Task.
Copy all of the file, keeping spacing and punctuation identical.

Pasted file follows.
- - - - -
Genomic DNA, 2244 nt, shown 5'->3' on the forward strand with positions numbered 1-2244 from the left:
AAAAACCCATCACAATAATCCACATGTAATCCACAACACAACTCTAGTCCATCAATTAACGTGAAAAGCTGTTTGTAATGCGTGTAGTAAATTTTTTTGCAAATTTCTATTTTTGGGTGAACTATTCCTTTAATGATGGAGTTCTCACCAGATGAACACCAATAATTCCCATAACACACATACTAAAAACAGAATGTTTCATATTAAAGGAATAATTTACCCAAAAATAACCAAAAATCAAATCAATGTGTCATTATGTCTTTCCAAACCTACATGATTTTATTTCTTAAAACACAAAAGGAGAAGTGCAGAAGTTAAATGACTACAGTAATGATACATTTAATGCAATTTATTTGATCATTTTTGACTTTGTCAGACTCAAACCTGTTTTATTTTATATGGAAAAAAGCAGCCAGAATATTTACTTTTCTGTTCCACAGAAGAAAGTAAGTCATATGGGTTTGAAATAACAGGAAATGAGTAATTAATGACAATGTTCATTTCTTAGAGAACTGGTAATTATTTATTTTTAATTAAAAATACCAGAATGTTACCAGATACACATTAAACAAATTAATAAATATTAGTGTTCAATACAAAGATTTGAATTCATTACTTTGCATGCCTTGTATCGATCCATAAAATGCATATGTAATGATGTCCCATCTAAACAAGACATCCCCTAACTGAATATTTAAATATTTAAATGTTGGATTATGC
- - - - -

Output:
Genomic DNA, 2244 nt, shown 5'->3' on the forward strand with positions numbered 1-2244 from the left:
AAAAACCCATCACAATAATCCACATGTAATCCACAACACAACTCTAGTCCATCAATTAACGTGAAAAGCTGTTTGTAATGCGTGTAGTAAATTTTTTTGCAAATTTCTATTTTTGGGTGAACTATTCCTTTAATGATGGAGTTCTCACCAGATGAACACCAATAATTCCCATAACACACATACTAAAAACAGAATGTTTCATATTAAAGGAATAATTTACCCAAAAATAACCAAAAATCAAATCAATGTGTCATTATGTCTTTCCAAACCTACATGATTTTATTTCTTAAAACACAAAAGGAGAAGTGCAGAAGTTAAATGACTACAGTAATGATACATTTAATGCAATTTATTTGATCATTTTTGACTTTGTCAGACTCAAACCTGTTTTATTTTATATGGAAAAAAGCAGCCAGAATATTTACTTTTCTGTTCCACAGAAGAAAGTAAGTCATATGGGTTTGAAATAACAGGAAATGAGTAATTAATGACAATGTTCATTTCTTAGAGAACTGGTAATTATTTATTTTTAATTAAAAATACCAGAATGTTACCAGATACACATTAAACAAATTAATAAATATTAGTGTTCAATACAAAGATTTGAATTCATTACTTTGCATGCCTTGTATCGATCCATAAAATGCATATGTAATGATGTCCCATCTAAACAAGACATCCCCTAACTGAATATTTAAATATTTAAATGTTGGATTATGC